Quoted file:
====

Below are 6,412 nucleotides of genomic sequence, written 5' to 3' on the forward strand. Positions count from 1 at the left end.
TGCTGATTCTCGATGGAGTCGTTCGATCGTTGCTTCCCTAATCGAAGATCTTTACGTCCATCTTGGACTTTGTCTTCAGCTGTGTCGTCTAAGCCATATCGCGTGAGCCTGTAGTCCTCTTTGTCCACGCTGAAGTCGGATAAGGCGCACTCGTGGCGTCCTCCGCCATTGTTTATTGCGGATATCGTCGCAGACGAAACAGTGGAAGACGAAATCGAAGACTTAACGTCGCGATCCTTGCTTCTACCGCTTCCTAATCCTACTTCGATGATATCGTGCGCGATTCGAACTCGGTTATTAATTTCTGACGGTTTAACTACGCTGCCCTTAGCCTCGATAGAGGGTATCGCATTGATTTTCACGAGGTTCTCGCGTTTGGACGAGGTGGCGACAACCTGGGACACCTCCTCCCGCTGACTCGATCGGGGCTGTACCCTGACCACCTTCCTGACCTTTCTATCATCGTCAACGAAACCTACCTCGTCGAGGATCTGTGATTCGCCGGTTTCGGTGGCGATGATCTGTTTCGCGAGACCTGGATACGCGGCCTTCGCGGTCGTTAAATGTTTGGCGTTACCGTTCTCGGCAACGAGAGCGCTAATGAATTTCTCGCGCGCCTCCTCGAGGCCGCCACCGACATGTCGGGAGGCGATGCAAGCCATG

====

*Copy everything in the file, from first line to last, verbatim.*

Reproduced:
Below are 6,412 nucleotides of genomic sequence, written 5' to 3' on the forward strand. Positions count from 1 at the left end.
TGCTGATTCTCGATGGAGTCGTTCGATCGTTGCTTCCCTAATCGAAGATCTTTACGTCCATCTTGGACTTTGTCTTCAGCTGTGTCGTCTAAGCCATATCGCGTGAGCCTGTAGTCCTCTTTGTCCACGCTGAAGTCGGATAAGGCGCACTCGTGGCGTCCTCCGCCATTGTTTATTGCGGATATCGTCGCAGACGAAACAGTGGAAGACGAAATCGAAGACTTAACGTCGCGATCCTTGCTTCTACCGCTTCCTAATCCTACTTCGATGATATCGTGCGCGATTCGAACTCGGTTATTAATTTCTGACGGTTTAACTACGCTGCCCTTAGCCTCGATAGAGGGTATCGCATTGATTTTCACGAGGTTCTCGCGTTTGGACGAGGTGGCGACAACCTGGGACACCTCCTCCCGCTGACTCGATCGGGGCTGTACCCTGACCACCTTCCTGACCTTTCTATCATCGTCAACGAAACCTACCTCGTCGAGGATCTGTGATTCGCCGGTTTCGGTGGCGATGATCTGTTTCGCGAGACCTGGATACGCGGCCTTCGCGGTCGTTAAATGTTTGGCGTTACCGTTCTCGGCAACGAGAGCGCTAATGAATTTCTCGCGCGCCTCCTCGAGGCCGCCACCGACATGTCGGGAGGCGATGCAAGCCATG